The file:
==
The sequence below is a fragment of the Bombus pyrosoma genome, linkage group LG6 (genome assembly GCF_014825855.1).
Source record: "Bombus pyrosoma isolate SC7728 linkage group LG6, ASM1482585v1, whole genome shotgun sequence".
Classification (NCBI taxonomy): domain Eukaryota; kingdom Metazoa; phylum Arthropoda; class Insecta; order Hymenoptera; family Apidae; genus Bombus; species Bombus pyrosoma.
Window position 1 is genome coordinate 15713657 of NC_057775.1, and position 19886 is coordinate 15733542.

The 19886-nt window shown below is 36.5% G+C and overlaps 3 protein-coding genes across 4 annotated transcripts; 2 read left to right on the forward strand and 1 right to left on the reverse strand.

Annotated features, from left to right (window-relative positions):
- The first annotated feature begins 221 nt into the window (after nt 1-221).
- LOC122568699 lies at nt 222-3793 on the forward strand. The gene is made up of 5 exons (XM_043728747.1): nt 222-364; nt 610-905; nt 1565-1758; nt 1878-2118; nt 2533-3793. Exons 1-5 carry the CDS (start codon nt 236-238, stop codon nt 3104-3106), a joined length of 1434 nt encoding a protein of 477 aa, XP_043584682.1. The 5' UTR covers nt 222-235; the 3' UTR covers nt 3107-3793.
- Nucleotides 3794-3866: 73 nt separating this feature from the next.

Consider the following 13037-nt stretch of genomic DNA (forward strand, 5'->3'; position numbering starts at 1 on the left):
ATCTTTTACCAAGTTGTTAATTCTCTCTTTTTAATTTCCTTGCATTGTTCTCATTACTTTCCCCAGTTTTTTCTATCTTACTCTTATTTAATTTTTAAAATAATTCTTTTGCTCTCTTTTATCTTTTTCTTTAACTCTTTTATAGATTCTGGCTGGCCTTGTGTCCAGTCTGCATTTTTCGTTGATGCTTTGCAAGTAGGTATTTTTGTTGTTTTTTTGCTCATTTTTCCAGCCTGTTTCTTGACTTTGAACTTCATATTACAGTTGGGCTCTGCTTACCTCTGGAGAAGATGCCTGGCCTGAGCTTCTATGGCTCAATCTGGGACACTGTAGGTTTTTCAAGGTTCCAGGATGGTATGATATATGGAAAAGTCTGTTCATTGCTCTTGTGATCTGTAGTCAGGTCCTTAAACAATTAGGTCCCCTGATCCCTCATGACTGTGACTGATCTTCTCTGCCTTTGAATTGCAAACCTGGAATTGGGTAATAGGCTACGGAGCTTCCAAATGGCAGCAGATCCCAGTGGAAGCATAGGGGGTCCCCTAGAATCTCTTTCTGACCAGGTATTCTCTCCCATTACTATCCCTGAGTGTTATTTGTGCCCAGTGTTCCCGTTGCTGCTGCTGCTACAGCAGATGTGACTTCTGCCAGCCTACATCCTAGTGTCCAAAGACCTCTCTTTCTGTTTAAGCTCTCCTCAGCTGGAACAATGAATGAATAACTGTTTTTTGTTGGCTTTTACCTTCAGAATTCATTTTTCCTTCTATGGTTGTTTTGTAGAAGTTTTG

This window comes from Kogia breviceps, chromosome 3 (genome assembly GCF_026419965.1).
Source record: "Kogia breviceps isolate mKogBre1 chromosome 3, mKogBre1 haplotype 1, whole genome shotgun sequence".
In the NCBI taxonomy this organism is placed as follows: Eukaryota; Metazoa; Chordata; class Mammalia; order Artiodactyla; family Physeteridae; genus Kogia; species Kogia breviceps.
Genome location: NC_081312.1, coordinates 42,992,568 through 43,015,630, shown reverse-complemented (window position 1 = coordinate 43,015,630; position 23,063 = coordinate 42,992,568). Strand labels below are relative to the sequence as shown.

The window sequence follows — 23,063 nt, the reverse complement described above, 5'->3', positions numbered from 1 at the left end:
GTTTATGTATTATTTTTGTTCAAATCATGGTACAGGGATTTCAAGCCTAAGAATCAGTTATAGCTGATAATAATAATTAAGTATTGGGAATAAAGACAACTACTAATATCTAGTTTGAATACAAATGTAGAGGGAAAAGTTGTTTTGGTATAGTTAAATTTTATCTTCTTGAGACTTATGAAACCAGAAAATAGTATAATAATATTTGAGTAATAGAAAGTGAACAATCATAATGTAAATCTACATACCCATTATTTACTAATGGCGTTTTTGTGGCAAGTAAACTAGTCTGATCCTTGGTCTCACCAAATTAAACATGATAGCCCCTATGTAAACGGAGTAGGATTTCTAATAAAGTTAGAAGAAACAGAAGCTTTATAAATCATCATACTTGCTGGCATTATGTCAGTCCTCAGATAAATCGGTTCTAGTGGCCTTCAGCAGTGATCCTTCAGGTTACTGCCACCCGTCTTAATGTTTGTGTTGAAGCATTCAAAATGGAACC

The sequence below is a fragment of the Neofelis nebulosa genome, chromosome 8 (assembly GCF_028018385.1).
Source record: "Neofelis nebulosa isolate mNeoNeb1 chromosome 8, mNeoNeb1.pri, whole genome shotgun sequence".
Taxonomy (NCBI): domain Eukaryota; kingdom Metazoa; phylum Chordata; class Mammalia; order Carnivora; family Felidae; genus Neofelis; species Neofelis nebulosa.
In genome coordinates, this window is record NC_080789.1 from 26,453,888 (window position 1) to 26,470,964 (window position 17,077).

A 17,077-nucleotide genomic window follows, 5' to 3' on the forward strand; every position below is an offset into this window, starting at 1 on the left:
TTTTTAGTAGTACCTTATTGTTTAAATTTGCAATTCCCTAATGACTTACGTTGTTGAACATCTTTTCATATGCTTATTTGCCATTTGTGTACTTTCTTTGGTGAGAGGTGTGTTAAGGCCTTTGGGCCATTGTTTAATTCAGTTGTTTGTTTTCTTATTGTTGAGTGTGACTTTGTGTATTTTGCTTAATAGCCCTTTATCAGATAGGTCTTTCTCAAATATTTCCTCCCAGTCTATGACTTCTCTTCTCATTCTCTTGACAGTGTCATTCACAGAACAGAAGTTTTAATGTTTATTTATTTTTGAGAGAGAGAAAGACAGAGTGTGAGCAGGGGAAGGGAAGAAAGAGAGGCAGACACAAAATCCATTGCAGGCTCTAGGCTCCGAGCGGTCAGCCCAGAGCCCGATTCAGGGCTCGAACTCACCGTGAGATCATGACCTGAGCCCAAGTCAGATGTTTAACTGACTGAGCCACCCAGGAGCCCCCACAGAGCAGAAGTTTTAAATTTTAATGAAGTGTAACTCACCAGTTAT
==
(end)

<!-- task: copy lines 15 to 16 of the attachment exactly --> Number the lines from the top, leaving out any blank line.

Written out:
Genome location: NC_081312.1, coordinates 42,992,568 through 43,015,630, shown reverse-complemented (window position 1 = coordinate 43,015,630; position 23,063 = coordinate 42,992,568). Strand labels below are relative to the sequence as shown.

The window sequence follows — 23,063 nt, the reverse complement described above, 5'->3', positions numbered from 1 at the left end: